Skip to comments.Jailed (Israeli Prime Minister Yitzhak Rabin) Assassin 'Weds' Using Loophole
Posted on 09/04/2004 6:57:44 PM PDT by Libloather
Jailed Assassin 'Weds' Using Loophole
Fri Sep 3,10:25 AM ET
By Dan Williams
JERUSALEM (Reuters) - Defying a life prison term in isolation, Israeli Prime Minister Yitzhak Rabin's assassin has secretly married by proxy, his bride said Friday.
Larisa Trimbobler said she hoped her in-absentia wedding to Yigal Amir last month would help overturn a court ban on conjugal visits for the ultranationalist who shot Rabin at a 1995 rally in a bid to block peace deals with the Palestinians.
Jewish law requires that two men witness a bride receiving her ring and marriage contract from the groom. According to Israeli media, Amir empowered his father to carry out the ritual in his stead and may have joined in by telephone.
"He (Amir) simply empowered as emissary a relative who had permission to visit him," Trimbobler told Channel Ten television, adding that two rabbis endorsed the proxy nuptials.
"There is no sin here, no crime. We await word from the courts on consummation," said Trimbobler, her hair covered in accordance with religious tradition for married Jewish women.
Israeli authorities, who have kept Amir under 24-hour watch in his cell, citing concern he could pass political messages to supporters outside, challenged the validity of the marriage.
"The convict has not received two male visitors at the same time in recent weeks, such that the authenticity of this supposed wedding in terms of Jewish law is seriously in doubt," Prisons Service spokesman Ofer Leffler said.
He said body searches would have prevented Amir from bringing a ring to pass to his visitors. "We are checking the possibility that Amir's father came to a meeting wearing the ring on his finger, as if it were his own," Leffler said.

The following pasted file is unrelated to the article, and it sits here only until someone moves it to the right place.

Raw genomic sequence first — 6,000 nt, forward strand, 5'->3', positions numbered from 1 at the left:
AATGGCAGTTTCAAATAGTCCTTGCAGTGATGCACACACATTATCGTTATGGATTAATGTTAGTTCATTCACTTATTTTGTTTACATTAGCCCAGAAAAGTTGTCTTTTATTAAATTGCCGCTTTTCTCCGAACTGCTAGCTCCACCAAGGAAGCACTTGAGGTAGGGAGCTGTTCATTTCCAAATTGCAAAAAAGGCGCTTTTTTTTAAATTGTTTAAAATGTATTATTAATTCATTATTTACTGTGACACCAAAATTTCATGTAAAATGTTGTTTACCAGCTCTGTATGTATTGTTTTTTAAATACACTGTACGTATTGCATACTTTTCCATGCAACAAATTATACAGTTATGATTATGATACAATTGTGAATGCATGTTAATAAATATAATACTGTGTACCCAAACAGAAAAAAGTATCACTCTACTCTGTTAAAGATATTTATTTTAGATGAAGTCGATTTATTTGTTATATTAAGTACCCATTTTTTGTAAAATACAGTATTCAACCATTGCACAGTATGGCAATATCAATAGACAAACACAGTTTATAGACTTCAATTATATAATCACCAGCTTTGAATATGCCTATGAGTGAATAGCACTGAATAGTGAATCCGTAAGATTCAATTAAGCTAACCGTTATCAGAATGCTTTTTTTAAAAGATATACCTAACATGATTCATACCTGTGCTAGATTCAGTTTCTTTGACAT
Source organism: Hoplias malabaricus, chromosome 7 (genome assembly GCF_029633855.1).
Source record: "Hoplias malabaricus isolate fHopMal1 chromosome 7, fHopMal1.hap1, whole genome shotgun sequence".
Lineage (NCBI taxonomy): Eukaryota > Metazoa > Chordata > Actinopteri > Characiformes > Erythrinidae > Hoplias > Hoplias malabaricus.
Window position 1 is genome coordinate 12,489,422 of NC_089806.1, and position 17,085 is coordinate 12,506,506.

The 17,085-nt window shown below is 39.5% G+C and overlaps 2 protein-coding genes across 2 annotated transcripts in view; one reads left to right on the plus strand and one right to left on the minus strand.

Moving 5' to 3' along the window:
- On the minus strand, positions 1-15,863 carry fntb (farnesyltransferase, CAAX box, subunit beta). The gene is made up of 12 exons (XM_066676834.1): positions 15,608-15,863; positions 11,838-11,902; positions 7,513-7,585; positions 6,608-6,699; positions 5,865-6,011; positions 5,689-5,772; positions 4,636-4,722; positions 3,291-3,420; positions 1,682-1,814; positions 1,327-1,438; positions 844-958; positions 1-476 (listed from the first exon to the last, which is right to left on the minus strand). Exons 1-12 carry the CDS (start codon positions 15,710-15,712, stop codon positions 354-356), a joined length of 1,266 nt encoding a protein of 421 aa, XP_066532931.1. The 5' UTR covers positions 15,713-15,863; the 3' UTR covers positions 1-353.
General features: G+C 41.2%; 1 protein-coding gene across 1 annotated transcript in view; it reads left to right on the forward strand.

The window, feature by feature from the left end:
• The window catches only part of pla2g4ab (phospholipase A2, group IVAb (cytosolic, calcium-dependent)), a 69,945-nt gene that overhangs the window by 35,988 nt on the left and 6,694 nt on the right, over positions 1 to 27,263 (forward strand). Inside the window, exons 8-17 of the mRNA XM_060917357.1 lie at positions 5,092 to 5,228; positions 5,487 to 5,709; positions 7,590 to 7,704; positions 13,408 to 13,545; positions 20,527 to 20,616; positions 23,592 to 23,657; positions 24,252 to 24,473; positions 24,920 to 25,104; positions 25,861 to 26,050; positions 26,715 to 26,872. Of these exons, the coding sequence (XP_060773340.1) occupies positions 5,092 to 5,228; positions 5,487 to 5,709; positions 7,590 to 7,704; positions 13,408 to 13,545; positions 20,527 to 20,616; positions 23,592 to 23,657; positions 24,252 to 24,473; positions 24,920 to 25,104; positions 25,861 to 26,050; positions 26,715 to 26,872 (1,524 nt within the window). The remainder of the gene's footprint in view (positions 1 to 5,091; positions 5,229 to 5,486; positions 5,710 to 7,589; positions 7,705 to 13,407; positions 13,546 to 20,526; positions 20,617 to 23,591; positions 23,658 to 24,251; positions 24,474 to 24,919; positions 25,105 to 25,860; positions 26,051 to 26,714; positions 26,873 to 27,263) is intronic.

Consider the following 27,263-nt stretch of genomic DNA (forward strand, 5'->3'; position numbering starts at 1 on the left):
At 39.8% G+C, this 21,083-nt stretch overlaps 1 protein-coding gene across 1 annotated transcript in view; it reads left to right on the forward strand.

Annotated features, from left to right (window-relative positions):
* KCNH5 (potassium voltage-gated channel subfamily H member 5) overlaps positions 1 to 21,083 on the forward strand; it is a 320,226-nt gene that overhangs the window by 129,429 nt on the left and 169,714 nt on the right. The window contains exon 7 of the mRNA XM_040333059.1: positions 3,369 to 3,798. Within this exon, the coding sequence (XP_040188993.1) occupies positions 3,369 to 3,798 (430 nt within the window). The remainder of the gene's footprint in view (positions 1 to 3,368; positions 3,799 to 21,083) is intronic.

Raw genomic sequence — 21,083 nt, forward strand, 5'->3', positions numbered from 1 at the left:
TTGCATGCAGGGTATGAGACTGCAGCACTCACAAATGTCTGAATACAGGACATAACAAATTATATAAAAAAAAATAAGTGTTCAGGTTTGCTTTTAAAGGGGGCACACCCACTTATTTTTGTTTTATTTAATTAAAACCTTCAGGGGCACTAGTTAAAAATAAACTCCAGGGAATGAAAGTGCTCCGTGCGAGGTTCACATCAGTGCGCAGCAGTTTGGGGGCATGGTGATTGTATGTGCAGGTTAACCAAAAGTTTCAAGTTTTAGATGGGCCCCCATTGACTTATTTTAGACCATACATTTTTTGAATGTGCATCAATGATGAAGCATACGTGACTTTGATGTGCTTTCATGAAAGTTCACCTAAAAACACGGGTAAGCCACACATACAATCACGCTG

An immigrant from the former Soviet Union and a divorced mother of four, Trimbobler corresponded with Amir and got rare rights to visit him in an isolation block where the former law student is serving a life term with no chance of parole.
Amir created a national stir when he first filed for permission to marry in January. Many Israelis across the political spectrum said Amir should not be "rewarded" for his unprecedented crime. Human rights experts sided with him, calling marriage a basic right.
In May, a Tel Aviv court said that in principle Amir could still wed but ruled out conjugal visits, noting that he had voiced no remorse for the assassination and accusing him of trying to incite supporters to adopt his extreme views.
Lawyers for the would-be couple said they would appeal to the Supreme Court. Leffler said Trimbobler's wedding claims may have endangered this final legal bid.
"As far as we are concerned, this couple can consummate via emissary as well," Leffler said.
Same thing happened to me - after the wedding...
Good for Leffler.
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